Plasma Cell Vulvitis


Plasma cell vulvitis (PCV), also known as Zoon’s vulvitis and vulvitis circumscipta plasma cellularis, was first described by a dermatologist in Holland in 1952.1 J.J. Zoon had previously described identical pathology of the glans penis: plasma cell balanitis (PCB). PCV, an inflammatory dermatosis, is now thought to exist on a spectrum of plasma cell mucositis, which can involve the oral mucosa (buccal mucosa, lips, palate, gingiva, tongue, epiglottis, larynx) and glans penis (plasma cell balanitis), as well as the mucosa of the vulva.2 Libby Edwards and Peter Lynch, in their excellent reference book Genital Dermatology Atlas and Manual, now exclusively use the term plasma cell mucositis.3 Although many cases of PCB have now been reported, the number of cases of PCV is significantly lower.


This condition has not been well studied. An extensive recent review of the pertinent and reliable literature determined that, because of a lack of data, no ethnic propensity could be determined. The mean age for patients was 55.3±14.5 years. Prevalence is unknown.4


The cause is unknown. PCV does not appear to be a sexually transmitted or infectious disease. Some clinicians believe that it is two different clinical entities: primary Zoon (PZV), arising on a normal vulva and secondary Zoon (SZV) arising in lichen planus or lichen sclerosus.5 Others believe that it is a distinct clinical entity that progresses to lichen planus.6

Symptoms and clinical features

The disease presents as circumscribed, glistening, often rusty-red, solitary or multiple patches or plaques usually in the vulvar vestibule. The areas may be asymptomatic, but are often associated with pain, dyspareunia, or pruritus. The lesions may persist for years or slowly resolve.

Vulvitis Plasma Cellularis

Vulvitis Plasma Cellularis


Diagnosis is based on the characteristic skin lesion and confirmed by biopsy.


Biopsy shows an inflammatory infiltrate consisting of predominantly polyclonal plasma cells, along with lozenge or diamond-shaped keratinocytes and erythrocyte extravasation or hemosiderin deposition.7 In one histopathologic review of vulvar dermatology cases, including 15 cases of PCV, basal keratinocyte crowding was identified as a new finding in 86.7% of cases.[efn-note]Chan M.P., Zimarowski M.J. Vulvar dermatoses: A histopathologic review and classification of 183 cases. J Cutan Pathol. 2015;42(8):510–518.[/efn_note]

Differential diagnosis

Erosive candidiasis, VIN, carcinoma, lichen planus, lichen sclerosus, extra-mammary Paget disease, fixed drug eruption, and psoriasis on moist skin.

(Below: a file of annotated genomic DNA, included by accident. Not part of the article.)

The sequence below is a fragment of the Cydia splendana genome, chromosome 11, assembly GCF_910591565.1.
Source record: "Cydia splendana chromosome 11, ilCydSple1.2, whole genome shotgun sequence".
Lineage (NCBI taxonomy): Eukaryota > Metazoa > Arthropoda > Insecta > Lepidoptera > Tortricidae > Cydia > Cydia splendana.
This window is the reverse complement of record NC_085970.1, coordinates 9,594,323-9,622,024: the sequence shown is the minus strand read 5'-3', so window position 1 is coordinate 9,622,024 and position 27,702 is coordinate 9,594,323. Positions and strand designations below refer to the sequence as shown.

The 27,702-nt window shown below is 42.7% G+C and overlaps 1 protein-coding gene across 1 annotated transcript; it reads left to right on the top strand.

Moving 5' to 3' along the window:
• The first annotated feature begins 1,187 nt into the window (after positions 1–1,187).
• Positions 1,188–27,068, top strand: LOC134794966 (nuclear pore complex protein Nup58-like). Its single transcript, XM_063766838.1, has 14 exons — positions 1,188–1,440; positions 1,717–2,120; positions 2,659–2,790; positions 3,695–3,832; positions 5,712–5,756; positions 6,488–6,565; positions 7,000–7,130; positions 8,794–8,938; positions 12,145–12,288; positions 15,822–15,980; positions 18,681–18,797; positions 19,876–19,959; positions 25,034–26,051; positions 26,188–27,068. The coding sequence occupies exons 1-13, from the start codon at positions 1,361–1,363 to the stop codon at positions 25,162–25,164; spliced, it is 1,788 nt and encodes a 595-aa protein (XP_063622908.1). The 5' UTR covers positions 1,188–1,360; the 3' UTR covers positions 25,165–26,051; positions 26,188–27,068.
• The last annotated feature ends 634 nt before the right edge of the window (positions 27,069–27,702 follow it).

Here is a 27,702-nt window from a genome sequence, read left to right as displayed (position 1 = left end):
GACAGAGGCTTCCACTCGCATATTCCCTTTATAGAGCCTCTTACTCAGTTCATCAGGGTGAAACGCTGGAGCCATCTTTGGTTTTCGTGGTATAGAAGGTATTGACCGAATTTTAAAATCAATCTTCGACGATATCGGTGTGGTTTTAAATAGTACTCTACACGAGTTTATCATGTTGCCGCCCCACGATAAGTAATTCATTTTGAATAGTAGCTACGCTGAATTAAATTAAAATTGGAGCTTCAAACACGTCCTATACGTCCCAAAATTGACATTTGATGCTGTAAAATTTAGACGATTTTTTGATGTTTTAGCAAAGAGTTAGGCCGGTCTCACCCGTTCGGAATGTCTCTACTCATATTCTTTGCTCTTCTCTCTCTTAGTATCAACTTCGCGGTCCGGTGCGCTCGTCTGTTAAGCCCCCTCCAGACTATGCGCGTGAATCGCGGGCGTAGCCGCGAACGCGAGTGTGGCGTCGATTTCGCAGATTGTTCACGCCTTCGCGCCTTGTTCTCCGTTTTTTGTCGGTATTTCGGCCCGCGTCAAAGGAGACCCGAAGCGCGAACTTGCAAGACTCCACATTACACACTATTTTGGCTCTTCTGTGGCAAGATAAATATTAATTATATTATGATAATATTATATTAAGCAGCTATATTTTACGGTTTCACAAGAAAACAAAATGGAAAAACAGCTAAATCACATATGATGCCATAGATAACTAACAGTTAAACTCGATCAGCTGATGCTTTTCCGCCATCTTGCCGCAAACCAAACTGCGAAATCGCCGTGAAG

Topical mid- to ultrapotent corticosteroids, followed by tacrolimus 0.1% ointment, are the most frequently reported treatments. However, information regarding duration of therapy, treatment time to resolution or recurrence, and measure of treatment efficacy is limited and variable.9

3. Intralesional corticosteroids,10 imiquimod 11 12 and CO2 laser13 are also discussed as helpful in case reports.


  1. Zoon JJ. Differential diagnosis between chronic circumscribed benign plasmacellular balanitis and Queyrat’s erythroplasia. Ned Tijdschr Geneeskd. 1952;96(38):2349–2353.
  2. Brix WK, Nassau SR, Patterson JW, et al. Idiopathic lymphoplasmacellular mucositis-dermatitis. J Cutan Pathol. 2010;37(4):426–431
  3. Edwards L and Lynch P. Genital Dermatology Atlas and Manual, 3rd Edition. Wolters Kluwer, 2018: 98
  4. Sattler S, Elsensohn AN, Mauskar MM, Kraus CN. Plasma cell vulvitis: A systematic review. Int J Womens Dermatol. 2021 May 4;7(5Part B):756-762. doi: 10.1016/j.ijwd.2021.04.005. PMID: 35028377; PMCID: PMC8714578.
  5. Wendling J, Plantier F, Berville S, Moyal Barracco M. Zoon’s vulvitis encompasses two different clinical entities: A review of 35 cases. Abstract presented at the XXI World Congress of the International Society for the Study of Vulvovaginal Disease. September 3-8, 2011, Paris, France.
  6. Selva-Nayagam PA, Olsson A, James CI. Plasma cell vulvitis: Is it a unique entity? Abstract presented at the XXI World Congress of the International Society for the Study of Vulvovaginal Disease, September 3-8, 2011, Paris, France.
  7. Virgili A., Levratti A., Marzola A., Corazza M. Retrospective histopathologic reevaluation of 18 cases of plasma cell vulvitis. J Reprod Med Obstet Gynecol. 2005;50(1):3–7.
  8. Virgili A., Borghi A., Minghetti S., Corazza M. Comparative study on topical immunomodulatory and anti-inflammatory treatments for plasma cell vulvitis: Long-term efficacy and safety. J Eur Acad Dermatology Venereol. 2015;29(3):507–514.[/efn-note]

    1. Potent topical corticosteroid such as clobetasol 0.05% ointment in a thin film, nightly for 30 days, followed by re-evaluation.

    2. Topical pimecrolimus 0.1% (Elidel) or tacroliumus (Protopic) 0.1% nightly for 30 days, followed by re-evaluation. Reports on success vary.8Virgili A, Mantovani L, Lauiola MM, et al. Tacrolimus 0.1% ointment: is it really effective in plasma cell vulvitis? Report of four cases. Dermatology. 2008; 216:243-246.

  9. Tseng JT, Cheng CJ, Lee WR, et al. Plasma-cell chelitis: successful treatment with intralesional injections of corticosteroids. Clin Exp Dermatol. 2009; 34:174-177.
  10. Ee HL, Yosipovitch G, Chan R, Ong BH. Resolution of vulvitis circumscripta plasmacellularis with topical imiquimod: two case reports. Br J Dermatol. 2003; 149:638-641.
  11. Frega A, Rech F, French D. Imiquimod treatment of vulvitis circumscripta plasmacellularis. Int J Gynecol Obstet. 2006; 95:161-162.
  12. Retamar RA, Kien MC, Chouela EN. Zoon’s balanitis: presentation of 15 patients, five treated with a carbon dioxide laser. Int J Dermatol. 2003; 42:305-307.